In Popular Culture
The show was popular even after its final episode in 1977. A number of songs, films, and TV programs reference or parody the characters and events from the show, including The Simpsons. Parodies, of course, were done on Saturday Night Live as well as MadTV and Mystery Science Theater 3000.
The show was also mentioned in film. In Anchorman: The Legend of Ron Burgundy, Burgundy’s dog, Baxter, is a reference to the character of Ted Baxter and the head of the newsroom staff is Ed, honoring Ed Asner. In Romy & Michele’s High School Reunion, the characters argue with each other: “I’m the Mary, and you’re the Rhoda.”
RIP Mary Tyler Moore
Other than her two major sitcom characters, Moore was known for her roles in 1967’s Thoroughly Modern Millie and 1980’s Ordinary People, which earned her an Oscar nomination for Best Actress. According to The New York Times, Moore’s performances on The Mary Tyler Moore Show and The Dick Van Dyke Show “helped define a new vision of American womanhood,” challenging gender stereotypes and norms.
The Guardian said Moore’s “outwardly bubbly personality and trademark broad, toothy smile disguised an inner fragility that appealed to an audience facing the new trials of modern-day existence.” For those who don’t know, she was also an advocate for animal rights and diabetes prevention.
RIP Valerie Harper
Valerie Harper died in 2019 at the age of 80. She had revealed to People magazine back in 2013 that she had developed leptomeningeal carcinomatosis, which is cancer cells in her brain. She was given a matter of months to live, yet amazingly, seven months later, she danced on Dancing With the Stars.
Before that diagnosis, Harper was diagnosed in 2009 with lung cancer. When she was asked why her character Rhoda was so popular with viewers, Harper said, “They recognized her as real. She had a weight problem, and she was insecure. She was a New Yorker. But she also had this victorious streak. She could be belligerent and she could stand on her own.” Her co-star Ed Asner, who is 90 now, tweeted after her death: “Goodnight beautiful. I’ll see you soon.”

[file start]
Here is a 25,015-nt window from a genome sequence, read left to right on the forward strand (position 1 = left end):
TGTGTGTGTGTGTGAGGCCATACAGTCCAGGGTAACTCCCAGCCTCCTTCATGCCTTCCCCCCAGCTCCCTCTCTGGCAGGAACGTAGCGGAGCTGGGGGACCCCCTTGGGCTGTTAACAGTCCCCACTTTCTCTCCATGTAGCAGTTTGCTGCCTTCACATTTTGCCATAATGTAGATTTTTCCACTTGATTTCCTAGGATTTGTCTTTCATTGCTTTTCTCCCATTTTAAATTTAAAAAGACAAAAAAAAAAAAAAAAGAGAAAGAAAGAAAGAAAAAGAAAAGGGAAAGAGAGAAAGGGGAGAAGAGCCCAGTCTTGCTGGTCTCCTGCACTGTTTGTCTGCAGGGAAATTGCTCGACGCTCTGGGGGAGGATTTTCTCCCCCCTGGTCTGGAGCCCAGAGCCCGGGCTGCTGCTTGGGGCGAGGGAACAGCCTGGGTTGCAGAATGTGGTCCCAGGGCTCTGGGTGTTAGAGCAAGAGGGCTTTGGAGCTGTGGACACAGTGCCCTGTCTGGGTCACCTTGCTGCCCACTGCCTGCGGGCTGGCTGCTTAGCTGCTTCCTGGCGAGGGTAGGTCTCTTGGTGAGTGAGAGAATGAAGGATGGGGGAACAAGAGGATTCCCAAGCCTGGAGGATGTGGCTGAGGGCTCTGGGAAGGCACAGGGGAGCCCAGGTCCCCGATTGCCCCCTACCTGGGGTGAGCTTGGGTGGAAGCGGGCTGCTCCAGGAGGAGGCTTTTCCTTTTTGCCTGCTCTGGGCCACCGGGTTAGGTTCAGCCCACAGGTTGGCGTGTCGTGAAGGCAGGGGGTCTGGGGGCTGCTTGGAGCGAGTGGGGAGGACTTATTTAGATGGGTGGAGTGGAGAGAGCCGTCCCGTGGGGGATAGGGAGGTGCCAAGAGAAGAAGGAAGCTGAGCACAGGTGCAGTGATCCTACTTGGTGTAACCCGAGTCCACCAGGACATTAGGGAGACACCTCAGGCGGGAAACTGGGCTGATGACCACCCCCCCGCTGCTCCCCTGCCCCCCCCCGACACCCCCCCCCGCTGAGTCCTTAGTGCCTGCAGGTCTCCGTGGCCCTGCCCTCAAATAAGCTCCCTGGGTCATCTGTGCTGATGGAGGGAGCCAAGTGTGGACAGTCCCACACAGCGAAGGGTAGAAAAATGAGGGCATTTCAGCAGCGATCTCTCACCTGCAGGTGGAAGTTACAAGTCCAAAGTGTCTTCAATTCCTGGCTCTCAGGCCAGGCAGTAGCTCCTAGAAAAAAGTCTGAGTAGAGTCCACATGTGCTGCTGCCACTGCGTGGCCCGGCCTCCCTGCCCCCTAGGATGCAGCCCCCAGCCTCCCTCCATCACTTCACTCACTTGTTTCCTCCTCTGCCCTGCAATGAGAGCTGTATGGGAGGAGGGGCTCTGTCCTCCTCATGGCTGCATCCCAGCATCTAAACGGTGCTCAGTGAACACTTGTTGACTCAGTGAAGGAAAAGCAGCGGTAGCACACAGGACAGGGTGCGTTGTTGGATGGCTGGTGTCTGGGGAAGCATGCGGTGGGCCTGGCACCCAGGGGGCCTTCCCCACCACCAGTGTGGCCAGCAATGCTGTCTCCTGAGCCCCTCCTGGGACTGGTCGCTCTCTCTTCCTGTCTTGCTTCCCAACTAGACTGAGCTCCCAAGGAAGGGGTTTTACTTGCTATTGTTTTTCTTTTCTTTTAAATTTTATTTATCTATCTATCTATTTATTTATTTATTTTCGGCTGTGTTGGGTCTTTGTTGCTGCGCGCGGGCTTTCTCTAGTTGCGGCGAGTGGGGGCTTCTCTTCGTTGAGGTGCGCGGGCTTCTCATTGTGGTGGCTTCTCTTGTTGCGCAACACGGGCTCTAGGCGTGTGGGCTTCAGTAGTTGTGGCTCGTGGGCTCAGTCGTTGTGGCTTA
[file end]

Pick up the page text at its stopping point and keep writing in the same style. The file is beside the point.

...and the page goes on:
Betty White Is Still Kickin’ It
In 1973, during the fourth season of The Mary Tyler Moore Show, White made a number of appearances as the “man-hungry” Sue Ann Nivens. Her role earned the all-star actress her second and third Emmy Awards. She herself said the role was the highlight of her career. She did, however, describe her character’s image as “icky sweet” – feeling she was the “very definition of feminine passivity.”
In 1975, NBC replaced White as a hostess on the Tournament of Roses Parade broadcast. They said she was too closely identified with their rival network CBS because of her newfound success on The Mary Tyler Moore Show. White told People magazine it was difficult for her to watch “someone else do my parade.” Betty White is 98 these days and hopefully will stick around for a while longer.
The Tragic Fate of One Guest Actress
Did you ever see the “green dress” episode called Will Mary Richards Go to Jail? It was pretty controversial at the time. If you see the dress on Mary, it has cutout holes up and down both sides – a lot of skin for primetime television in the ‘70s. Moore herself wasn’t accustomed to showing so much skin. But regardless, the plot of that episode was Mary trying to help her friend, who was out on parole, start a new career in fashion design.
The actress, Barbara Colby, played a prostitute named Sherry. Unfortunately, right after appearing on The Mary Tyler Moore Show, Colby was involved in a tragic incident. She and her friend were in a parking lot in Venice, California when they got attacked and shot. She died instantly in 1975, at the age of 36.
Tragedy After the End of the Show
In 1980, Moore’s son Richie Meeker accidentally killed himself by a gunshot wound. He was just 24 years old. Meeker was the son of her first husband, Richard Meeker. In her memoir, Moore admitted that she wasn’t there for her son as much as she could and should have been in his childhood years because of her busy career.
Moore was only 18 in 1955 when she had Richie. Richie was a gun collector used to dealing with firearms. His roommate said that it was definitely an accident – he wasn’t suicidal at all. The same year he died, Moore starred in a movie called Ordinary People, playing a woman whose son almost killed himself. She said the reason she took the role was to deal with her real-life tragedy.